Favorite inclusive activities in the area

     Riding in a 6-seater OHV with Ruby’s Inn ATV Tours may have been the most fun adventure our family has been on yet! We did an hour-long guided tour. You first drive to the rim of the canyon overlooking hoodoos then get to do some fun trails. The unique thing about this experience was they were so willing to adapt our adventure for our children to be included safely. We used a 5 pt harness for our son and a car seat for our daughter who was 11 months old at the time. This was the perfect quick adventure! The staff here was particularly wonderful. When we pulled back in, they instructed us to drive our OHV directly to our truck so transferring our son would be easier. So often I feel like the smallest details make the largest impact.  Our trip was full of smiles and giggles from our entire family.

     Something you don’t want to miss is the dinner show at Ebenezer’s Barn and Grill. If you like country music and good food this is a must-do experience. When we purchased our tickets, we made sure to let them know our son was in a wheelchair and our daughter used a highchair. This ensured we got the best seating option for our family. The Bryce Canyon Wranglers were such a joy to meet. One of them came over without hesitation to make sure if we needed any help getting through the line to get dinner, we got it! We ordered steak dinners, and our daughter had an adult chicken meal. Dinner shows aren’t usually known for great dining, and the quality of food was a pleasant surprise for us. We sang along to our favorite songs during the show and got up to dance with our kids. Our son is nonverbal but he had the biggest smile and was dancing flapping his hands to the music. We could see how much he loved this.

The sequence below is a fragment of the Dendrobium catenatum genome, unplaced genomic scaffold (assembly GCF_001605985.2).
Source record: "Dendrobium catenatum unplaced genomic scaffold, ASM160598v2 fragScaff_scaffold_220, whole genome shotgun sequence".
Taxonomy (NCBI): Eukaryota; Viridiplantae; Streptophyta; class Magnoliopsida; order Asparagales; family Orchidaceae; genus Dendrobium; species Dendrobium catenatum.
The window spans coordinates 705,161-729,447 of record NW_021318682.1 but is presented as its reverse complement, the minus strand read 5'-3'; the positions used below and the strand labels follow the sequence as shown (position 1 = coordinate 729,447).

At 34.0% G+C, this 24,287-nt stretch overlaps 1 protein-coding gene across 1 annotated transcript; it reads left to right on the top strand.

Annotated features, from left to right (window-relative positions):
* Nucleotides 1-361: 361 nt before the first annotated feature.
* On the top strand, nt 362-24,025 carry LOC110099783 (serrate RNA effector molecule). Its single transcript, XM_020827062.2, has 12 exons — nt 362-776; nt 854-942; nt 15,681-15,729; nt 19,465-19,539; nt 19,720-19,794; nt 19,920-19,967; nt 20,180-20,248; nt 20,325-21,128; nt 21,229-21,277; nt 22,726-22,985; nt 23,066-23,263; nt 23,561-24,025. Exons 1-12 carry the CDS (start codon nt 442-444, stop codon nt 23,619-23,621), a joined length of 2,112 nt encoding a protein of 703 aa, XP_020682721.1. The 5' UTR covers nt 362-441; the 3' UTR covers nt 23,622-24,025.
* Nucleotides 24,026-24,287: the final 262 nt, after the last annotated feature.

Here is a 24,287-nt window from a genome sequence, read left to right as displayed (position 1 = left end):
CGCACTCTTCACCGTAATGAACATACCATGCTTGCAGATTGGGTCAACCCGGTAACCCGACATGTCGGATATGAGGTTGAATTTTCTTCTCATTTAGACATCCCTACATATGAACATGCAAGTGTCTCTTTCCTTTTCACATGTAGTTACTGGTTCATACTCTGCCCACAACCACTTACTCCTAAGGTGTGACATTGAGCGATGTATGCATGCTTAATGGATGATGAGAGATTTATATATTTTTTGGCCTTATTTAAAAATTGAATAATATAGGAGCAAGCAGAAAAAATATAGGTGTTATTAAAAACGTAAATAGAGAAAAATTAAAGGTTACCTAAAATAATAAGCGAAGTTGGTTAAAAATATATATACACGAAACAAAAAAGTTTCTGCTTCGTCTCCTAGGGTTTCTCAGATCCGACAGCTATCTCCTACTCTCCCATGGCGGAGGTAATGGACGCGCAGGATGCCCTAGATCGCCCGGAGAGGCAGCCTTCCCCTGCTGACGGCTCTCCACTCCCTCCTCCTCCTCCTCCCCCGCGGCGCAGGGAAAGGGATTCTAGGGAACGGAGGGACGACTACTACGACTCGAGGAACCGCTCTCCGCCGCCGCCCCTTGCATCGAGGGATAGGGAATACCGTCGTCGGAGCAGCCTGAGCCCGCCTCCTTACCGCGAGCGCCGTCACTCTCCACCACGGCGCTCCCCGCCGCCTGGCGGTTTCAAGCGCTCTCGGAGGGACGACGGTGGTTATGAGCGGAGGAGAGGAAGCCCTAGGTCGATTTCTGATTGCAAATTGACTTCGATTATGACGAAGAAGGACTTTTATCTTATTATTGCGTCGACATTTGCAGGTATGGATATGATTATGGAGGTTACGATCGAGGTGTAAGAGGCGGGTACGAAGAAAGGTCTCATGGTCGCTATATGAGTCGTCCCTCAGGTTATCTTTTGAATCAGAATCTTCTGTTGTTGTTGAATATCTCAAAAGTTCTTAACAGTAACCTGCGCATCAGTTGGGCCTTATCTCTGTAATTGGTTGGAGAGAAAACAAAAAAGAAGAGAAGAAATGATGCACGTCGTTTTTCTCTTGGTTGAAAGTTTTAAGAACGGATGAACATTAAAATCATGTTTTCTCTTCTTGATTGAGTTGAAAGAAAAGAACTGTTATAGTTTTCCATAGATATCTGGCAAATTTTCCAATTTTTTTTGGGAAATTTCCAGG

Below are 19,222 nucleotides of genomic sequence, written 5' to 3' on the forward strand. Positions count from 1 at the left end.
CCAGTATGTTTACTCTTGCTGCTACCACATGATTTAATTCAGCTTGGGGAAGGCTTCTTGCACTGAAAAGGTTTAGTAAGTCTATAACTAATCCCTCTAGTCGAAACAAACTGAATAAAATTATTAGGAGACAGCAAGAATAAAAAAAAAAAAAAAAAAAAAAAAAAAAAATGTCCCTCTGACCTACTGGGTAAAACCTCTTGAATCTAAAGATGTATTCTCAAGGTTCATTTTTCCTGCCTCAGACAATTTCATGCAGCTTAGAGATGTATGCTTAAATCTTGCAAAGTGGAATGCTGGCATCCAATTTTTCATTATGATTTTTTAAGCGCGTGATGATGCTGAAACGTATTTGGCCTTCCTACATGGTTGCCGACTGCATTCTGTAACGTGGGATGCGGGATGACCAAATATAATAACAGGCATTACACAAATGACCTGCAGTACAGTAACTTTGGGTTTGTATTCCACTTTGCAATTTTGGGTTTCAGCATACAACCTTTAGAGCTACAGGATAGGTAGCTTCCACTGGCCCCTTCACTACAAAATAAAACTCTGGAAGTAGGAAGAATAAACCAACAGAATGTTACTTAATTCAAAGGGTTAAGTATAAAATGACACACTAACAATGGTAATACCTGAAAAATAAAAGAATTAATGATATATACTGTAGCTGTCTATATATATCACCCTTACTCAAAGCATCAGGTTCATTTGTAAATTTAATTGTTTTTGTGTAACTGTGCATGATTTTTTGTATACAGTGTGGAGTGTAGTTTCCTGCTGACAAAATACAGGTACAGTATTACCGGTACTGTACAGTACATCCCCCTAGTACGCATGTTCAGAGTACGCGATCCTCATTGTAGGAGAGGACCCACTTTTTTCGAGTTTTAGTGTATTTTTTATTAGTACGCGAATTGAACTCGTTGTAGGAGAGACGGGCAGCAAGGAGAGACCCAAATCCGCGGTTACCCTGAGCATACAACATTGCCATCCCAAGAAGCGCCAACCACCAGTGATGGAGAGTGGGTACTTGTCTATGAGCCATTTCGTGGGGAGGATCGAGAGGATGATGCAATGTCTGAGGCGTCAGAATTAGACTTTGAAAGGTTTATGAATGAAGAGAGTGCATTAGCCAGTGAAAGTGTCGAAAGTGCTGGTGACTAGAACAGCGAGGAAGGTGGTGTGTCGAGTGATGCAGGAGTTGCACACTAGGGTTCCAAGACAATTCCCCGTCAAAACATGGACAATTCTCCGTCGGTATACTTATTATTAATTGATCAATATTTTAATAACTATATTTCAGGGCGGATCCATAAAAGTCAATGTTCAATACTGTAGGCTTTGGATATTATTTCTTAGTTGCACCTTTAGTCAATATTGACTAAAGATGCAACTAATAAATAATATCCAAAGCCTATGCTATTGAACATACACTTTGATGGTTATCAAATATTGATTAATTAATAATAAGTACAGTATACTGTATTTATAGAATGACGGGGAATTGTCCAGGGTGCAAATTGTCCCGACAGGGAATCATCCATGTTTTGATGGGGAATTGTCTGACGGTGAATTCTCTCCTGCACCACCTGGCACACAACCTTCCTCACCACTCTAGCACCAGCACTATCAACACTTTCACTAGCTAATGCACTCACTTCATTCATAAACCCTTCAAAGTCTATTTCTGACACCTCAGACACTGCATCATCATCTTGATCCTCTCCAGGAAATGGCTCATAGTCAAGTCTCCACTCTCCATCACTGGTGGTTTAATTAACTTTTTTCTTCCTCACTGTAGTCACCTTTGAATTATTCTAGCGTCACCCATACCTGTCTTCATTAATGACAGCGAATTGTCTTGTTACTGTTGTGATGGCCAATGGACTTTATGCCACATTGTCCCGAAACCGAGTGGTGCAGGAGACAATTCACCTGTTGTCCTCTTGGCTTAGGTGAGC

If you have any questions don’t hesitate to ask me or their local tourism board. Bryce Canyon Country sponsored this trip and experiences for our family to share!
<![CDATA[Glenwood Springs, Colorado-Inclusive and accessible activities]]>Sat, 21 Oct 2023 01:42:56 GMThttp://accessibleadventures.net/blog/glenwood-springs-colorado-inclusive-and-accessible-activities​One town with two accessible hot springs? You read that right. So how do you choose? In this blog I am going to highlight our favorite activities in Glenwood Springs and the difference between the two hot springs.

Iron Mountain Hot Springs